10 Keys for Developing an English Learner Master Plan

Have you ever wished for one common vehicle that brings together the necessary elements of English learner (EL) education: high-quality standards, effective instructional principles, assessment, research, and professional development? EL master plans provide a tool that is comprehensive, responsive to your  local context, and accessible to a wide body of stakeholders in multilingual learners’ education (e.g., families, teachers, administrators, community members). Developing a first EL Master Plan or revising an existing EL Master Plan specifically designed for your district can help create a shared understanding for EL programming and instruction and can provide a roadmap for supporting your ELs to reach their full academic potential. 

Infographic listing the 10 keys for developing an English learner master plan. 1. Identification Process, 2. Program Models, 3. Assessment, 4. Instructional Approaches, 5. Staffing, 6. Access to Other Programs, 7. Progress Monitoring, 8. Family and Community Engagement, 9. Professional Development, 10. Program Evaluation

The master plan development process should be customized to align with your district’s other strategic planning and policy documents. We developed the following ten key EL Master Plan components drawing from SupportEd’s experience in EL Master Plan creation and revision. The components are grounded in the Department of Education Office of Civil Rights’ guidance for Developing Programs for English Language Learners and Understanding Language’s Six Key Principles for ELL Instruction. For each component, we describe what it is and why it’s important to include in an EL Master Plan.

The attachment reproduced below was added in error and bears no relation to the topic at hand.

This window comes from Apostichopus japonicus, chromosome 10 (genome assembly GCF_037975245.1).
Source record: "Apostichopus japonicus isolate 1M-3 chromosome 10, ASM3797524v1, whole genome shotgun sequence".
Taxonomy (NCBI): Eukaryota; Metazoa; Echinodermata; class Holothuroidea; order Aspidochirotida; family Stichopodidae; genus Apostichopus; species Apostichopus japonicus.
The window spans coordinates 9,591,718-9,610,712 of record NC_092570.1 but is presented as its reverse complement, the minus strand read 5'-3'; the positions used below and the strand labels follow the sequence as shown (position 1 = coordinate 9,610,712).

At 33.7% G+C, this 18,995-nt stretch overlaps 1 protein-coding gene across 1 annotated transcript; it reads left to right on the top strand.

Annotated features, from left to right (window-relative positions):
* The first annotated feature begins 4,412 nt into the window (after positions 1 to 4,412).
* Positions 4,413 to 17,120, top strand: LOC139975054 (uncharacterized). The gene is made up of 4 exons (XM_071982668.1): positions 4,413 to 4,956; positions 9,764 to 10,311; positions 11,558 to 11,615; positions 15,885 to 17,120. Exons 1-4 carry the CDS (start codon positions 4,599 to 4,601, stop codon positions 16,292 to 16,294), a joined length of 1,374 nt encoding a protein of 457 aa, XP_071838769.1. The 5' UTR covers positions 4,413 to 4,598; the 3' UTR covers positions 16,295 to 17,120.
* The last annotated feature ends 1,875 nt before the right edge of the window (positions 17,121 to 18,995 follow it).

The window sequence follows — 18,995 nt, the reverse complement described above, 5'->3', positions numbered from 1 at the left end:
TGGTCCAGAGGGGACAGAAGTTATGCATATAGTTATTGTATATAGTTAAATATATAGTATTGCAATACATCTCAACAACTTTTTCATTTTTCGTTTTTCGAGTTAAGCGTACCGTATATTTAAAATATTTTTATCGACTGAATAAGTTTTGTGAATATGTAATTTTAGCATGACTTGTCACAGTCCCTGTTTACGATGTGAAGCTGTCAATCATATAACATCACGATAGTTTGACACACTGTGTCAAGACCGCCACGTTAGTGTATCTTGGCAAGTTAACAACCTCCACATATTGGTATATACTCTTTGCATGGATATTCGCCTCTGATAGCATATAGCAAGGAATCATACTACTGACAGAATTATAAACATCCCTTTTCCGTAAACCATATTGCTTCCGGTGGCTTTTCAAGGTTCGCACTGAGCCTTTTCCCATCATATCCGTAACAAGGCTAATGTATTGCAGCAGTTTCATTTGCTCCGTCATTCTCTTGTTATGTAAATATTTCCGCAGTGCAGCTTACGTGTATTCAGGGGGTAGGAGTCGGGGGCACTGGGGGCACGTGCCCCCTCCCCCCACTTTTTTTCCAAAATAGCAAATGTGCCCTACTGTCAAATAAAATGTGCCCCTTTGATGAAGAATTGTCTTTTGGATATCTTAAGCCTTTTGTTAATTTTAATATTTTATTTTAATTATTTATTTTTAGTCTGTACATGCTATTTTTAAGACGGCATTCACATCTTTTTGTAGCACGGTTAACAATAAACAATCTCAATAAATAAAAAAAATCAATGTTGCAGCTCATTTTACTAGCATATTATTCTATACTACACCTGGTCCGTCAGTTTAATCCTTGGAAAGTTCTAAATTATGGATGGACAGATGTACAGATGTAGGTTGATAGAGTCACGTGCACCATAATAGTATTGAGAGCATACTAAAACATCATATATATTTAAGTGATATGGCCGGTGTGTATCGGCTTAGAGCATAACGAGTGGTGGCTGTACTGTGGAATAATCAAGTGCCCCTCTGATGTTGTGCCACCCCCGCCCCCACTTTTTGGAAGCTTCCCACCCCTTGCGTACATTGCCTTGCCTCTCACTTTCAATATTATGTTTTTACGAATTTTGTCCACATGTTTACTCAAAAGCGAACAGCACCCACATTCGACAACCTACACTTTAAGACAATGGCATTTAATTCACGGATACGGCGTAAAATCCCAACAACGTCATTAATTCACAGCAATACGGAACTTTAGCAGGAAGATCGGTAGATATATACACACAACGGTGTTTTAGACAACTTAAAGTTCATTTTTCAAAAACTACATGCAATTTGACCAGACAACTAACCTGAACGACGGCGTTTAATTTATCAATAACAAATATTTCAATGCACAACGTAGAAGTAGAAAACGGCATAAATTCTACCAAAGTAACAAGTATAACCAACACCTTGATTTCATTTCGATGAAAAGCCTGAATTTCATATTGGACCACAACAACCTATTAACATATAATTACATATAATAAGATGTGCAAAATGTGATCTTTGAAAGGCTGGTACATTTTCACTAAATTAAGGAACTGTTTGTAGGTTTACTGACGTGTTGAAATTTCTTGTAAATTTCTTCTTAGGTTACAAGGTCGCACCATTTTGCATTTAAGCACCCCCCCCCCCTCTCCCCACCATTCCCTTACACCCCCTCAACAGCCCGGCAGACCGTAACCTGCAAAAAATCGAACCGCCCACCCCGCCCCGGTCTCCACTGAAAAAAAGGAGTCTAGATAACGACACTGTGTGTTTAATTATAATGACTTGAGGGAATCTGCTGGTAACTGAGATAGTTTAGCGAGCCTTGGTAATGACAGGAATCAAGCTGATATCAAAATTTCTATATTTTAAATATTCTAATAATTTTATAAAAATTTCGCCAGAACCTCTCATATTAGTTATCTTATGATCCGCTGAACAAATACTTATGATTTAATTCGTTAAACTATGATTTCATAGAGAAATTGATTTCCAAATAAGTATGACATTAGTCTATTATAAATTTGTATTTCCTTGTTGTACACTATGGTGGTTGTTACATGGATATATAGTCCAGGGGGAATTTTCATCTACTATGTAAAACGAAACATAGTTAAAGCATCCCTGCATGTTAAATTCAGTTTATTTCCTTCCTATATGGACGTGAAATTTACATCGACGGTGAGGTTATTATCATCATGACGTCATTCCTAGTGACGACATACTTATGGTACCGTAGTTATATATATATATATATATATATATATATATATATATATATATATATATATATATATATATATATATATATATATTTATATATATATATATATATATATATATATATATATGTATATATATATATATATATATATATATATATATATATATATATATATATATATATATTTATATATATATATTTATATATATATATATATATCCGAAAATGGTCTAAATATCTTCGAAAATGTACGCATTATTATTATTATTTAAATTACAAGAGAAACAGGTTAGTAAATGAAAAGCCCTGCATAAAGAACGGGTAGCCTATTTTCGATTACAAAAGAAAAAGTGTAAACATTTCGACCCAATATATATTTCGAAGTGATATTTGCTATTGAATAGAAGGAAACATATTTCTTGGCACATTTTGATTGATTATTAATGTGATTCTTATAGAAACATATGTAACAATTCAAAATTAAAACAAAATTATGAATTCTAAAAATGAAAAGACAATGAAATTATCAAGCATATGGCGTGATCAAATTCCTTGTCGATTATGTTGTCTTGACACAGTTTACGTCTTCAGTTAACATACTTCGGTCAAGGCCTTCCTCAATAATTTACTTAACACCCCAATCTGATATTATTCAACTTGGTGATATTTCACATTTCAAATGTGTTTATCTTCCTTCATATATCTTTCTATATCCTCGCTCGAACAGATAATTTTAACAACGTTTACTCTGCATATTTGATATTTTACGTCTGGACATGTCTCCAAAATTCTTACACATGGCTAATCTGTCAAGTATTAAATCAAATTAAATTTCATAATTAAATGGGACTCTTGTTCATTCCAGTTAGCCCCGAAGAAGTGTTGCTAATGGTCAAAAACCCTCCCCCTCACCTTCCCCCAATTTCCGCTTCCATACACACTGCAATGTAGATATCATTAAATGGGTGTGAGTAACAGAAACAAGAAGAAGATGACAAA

EL Identification Process 

Ensuring language learners experience a coherent, articulated, and aligned set of practices and pathways across contexts begins with the identification process. It is crucial to collaborate with registrars and English for Speakers of Other Languages (ESOL) staff to enhance the EL intake process so that ELs are appropriately identified and their level of English proficiency is accurately assessed. Appropriate processes also need to be in place for reclassifying ELs and supporting them on pathways to college and career success.

   Research-Based EL Program Models